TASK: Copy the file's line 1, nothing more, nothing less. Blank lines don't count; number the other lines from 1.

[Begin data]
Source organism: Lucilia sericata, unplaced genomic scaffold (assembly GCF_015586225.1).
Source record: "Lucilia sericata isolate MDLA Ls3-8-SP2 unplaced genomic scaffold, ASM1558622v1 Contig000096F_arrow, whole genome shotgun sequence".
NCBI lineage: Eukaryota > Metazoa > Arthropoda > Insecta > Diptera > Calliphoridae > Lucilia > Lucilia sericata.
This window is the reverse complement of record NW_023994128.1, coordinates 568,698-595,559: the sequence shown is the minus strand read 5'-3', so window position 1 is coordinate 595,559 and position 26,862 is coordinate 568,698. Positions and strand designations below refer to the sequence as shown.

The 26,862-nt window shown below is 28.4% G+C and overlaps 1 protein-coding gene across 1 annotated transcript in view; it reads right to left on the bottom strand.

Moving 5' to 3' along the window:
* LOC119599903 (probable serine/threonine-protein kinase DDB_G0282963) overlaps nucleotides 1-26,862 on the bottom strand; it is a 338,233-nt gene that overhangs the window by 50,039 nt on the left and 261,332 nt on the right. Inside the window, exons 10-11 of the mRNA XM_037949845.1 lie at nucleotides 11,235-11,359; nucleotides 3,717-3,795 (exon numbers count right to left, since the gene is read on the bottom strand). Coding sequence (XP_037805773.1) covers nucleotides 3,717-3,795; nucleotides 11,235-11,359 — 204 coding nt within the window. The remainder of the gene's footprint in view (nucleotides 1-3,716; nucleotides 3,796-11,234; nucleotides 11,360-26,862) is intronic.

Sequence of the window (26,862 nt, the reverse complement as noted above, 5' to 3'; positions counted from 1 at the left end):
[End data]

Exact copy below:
Source organism: Lucilia sericata, unplaced genomic scaffold (assembly GCF_015586225.1).